Skip to main content
Illustration of Day In the Life: Geoffrey West
Illustration by Sandbox Studio, Chicago

The scale of things

Geoffrey West applies his ‘physics way of thinking’ to biology and urban life.

Geoffrey West continually searches for underlying principles, the universal laws that explain why things tick. 

For many years, that meant working on the scale of tiny things—quarks and other subatomic particles. 

In the past 15-plus years, West has branched out. Still using a theoretical-physics-inspired approach, he and biology colleagues developed a quantitative, predictive framework to explain why scale-related relationships occur in biology, and he has extended it to cities, cancer and other subjects.

“I still very much consider myself a physicist because physics deals with fundamental questions at all scales, from the subatomic to the cosmos,” says West, distinguished professor and past president of the Santa Fe Institute and senior fellow at Los Alamos National Laboratory.

West grew up in modest circumstances in England, but by acing the national exams he earned a free spot at Cambridge. He attended Stanford University as a graduate student starting in 1961 and was on-campus to see the construction of SLAC National Accelerator Laboratory.

After holding junior positions at Cornell and Harvard universities, he joined the Stanford faculty, contributing theories on quarks and gluons at the time of SLAC’s Nobel-winning experiments that pointed to quarks' existence. In the mid-1970s, West founded Los Alamos’ particle theory group and led it for almost 30 years.

In graduate school, one of his advisors had said, “If you are a physicist, you should be able to work on anything. That's what you're being trained for.”

And that’s what he did. As midlife arrived, West dove into the science of aging and learned what biologists know: As animal size scales up, almost all physiological functions, like heart rate, also scale in a systematic fashion.

For example, as animal mass increases, the metabolic energy needed to run a body also increases. A giraffe burns about 75 percent more metabolism-revving oxygen than a creature half its mass, and most mammals and birds fit this three-to-four slope, or ratio, between metabolism and mass.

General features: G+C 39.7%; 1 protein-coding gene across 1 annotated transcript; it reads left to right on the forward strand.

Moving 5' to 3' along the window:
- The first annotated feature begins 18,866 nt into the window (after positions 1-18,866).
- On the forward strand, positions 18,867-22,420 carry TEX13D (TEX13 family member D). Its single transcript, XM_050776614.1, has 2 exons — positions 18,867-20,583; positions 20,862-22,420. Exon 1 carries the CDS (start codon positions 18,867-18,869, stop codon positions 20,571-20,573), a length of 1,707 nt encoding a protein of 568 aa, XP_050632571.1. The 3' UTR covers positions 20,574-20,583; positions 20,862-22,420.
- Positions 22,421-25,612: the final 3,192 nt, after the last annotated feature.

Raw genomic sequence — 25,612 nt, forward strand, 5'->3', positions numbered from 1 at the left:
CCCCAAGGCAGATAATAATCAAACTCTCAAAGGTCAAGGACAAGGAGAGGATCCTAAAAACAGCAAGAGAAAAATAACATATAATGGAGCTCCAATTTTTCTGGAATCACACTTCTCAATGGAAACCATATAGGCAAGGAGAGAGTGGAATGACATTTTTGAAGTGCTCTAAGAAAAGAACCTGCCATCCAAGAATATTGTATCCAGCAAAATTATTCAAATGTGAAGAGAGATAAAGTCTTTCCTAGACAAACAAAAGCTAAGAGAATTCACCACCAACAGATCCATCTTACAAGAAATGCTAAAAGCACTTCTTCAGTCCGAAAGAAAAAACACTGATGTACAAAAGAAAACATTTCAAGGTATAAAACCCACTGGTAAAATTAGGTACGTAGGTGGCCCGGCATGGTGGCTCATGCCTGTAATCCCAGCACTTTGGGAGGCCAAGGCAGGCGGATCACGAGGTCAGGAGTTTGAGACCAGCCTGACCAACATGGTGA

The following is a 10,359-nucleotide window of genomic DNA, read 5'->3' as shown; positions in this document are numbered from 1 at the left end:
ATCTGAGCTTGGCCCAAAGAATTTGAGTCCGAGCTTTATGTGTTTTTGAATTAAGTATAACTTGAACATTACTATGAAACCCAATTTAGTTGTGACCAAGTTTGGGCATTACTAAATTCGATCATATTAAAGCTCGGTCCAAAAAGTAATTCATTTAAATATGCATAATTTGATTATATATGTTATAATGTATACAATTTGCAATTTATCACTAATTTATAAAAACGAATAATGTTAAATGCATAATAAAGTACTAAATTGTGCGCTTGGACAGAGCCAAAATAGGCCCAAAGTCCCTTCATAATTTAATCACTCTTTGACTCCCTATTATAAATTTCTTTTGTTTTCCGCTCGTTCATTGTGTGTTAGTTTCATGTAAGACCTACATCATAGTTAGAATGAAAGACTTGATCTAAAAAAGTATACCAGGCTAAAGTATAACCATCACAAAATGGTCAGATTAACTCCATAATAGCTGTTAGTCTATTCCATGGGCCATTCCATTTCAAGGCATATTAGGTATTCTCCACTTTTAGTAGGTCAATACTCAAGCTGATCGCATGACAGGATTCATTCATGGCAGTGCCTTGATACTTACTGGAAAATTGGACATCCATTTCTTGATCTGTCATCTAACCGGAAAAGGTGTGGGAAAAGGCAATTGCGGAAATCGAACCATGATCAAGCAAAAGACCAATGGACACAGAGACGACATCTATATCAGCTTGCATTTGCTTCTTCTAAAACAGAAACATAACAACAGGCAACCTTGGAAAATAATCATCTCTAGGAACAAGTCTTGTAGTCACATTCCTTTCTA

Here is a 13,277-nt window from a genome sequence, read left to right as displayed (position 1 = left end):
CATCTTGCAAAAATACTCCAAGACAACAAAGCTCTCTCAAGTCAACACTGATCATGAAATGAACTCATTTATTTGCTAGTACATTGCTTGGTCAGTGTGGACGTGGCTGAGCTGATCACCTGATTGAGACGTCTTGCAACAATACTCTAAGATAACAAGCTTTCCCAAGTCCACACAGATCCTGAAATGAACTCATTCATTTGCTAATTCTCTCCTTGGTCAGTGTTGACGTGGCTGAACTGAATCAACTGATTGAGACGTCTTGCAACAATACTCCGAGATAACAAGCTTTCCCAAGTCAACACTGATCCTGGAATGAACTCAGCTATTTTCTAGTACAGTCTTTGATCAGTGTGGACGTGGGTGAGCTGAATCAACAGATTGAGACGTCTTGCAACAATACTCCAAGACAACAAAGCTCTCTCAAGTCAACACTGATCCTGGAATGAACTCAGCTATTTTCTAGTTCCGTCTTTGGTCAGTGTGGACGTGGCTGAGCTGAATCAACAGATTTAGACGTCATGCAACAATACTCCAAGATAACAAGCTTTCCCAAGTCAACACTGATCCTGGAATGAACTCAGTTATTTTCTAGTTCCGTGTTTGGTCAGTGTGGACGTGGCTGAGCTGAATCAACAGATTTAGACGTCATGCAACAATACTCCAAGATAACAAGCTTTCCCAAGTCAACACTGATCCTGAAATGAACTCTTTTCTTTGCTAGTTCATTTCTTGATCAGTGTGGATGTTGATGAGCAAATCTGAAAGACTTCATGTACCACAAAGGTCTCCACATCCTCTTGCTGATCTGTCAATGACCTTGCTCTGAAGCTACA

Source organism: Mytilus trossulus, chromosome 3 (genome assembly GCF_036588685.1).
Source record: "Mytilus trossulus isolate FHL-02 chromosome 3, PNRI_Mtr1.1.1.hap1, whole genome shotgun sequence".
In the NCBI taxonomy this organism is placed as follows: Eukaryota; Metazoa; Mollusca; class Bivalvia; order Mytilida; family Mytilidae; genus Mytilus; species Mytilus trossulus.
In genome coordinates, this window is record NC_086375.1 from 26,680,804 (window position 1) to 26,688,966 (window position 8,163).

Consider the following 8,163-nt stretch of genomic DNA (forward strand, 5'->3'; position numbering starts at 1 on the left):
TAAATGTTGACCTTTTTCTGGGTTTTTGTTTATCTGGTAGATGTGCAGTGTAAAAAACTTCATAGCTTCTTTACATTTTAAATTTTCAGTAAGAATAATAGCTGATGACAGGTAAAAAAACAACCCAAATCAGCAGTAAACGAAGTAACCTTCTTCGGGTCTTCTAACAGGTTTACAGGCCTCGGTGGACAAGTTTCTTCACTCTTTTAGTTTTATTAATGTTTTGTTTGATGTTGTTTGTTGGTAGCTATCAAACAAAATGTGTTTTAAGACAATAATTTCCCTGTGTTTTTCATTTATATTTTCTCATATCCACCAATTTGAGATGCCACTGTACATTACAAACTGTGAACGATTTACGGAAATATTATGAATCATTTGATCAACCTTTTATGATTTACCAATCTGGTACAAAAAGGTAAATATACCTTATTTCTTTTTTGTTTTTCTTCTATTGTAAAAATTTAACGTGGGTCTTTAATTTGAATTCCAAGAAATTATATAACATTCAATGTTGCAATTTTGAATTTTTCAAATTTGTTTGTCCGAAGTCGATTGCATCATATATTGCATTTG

West wanted to know why this regularity holds true, even though organisms are hugely diverse, with different adaptations, evolutionary histories, lifespans and survival strategies. To figure out the mechanism behind the relationship, West teamed with two biologists.

"To me the most impressive thing about Geoffrey is how much biology he has learned,” says Jim Brown, a well-known ecologist at the University of New Mexico. "This has allowed him to apply physics to biological problems with impressive power and realism.”

The three—West, Brown and Brown’s graduate student Brian Enquist, now a professor at the University of Arizona—had a long series of conversations working through the mathematics of complex biological systems.

They proposed that the physics and mathematics of an important network in animals drove the scaling pattern. In this case, capillary blood vessels bring oxygen to every cell in vertebrates and some invertebrates, making it a primary network for supplying and constraining metabolism.

“We provided the underlying theory that transcends the specific evolved design of the animal or plant,” West says.

Their original paper in Science has been cited almost 2500 times and has drawn controversy as well as inspired new interpretations.

The framework has been applied to understanding and predicting ecosystem dynamics, cancer growth, sleep, urban studies and more. Each system has a different network, with its own physics that determines what the scaling pattern looks like.

For cities, West suggests that there are two interacting networks: people and infrastructure. Data from urban areas around the world—no matter the culture, geography or history—reveal that a doubling in population increases per capita advantages like wages and per capita troubles like crime by 15 percent while saving 15 per cent on infrastructure like roads.

West and his colleagues are also examining what governs corporate growth, innovation cycles and sustainability issues.

His work has been featured in a range of publications from textbooks to Time magazine. He’s won awards in the fields of ecology, aging, mathematical biology, and one from the American Physical Society for using physics to benefit society.

“It has been very powerful and great fun, this physics way of thinking,” West says.

Photo of Day In the Life: Geoffrey West
Geoffrey West


Like what you see? Sign up for a free subscription to symmetry!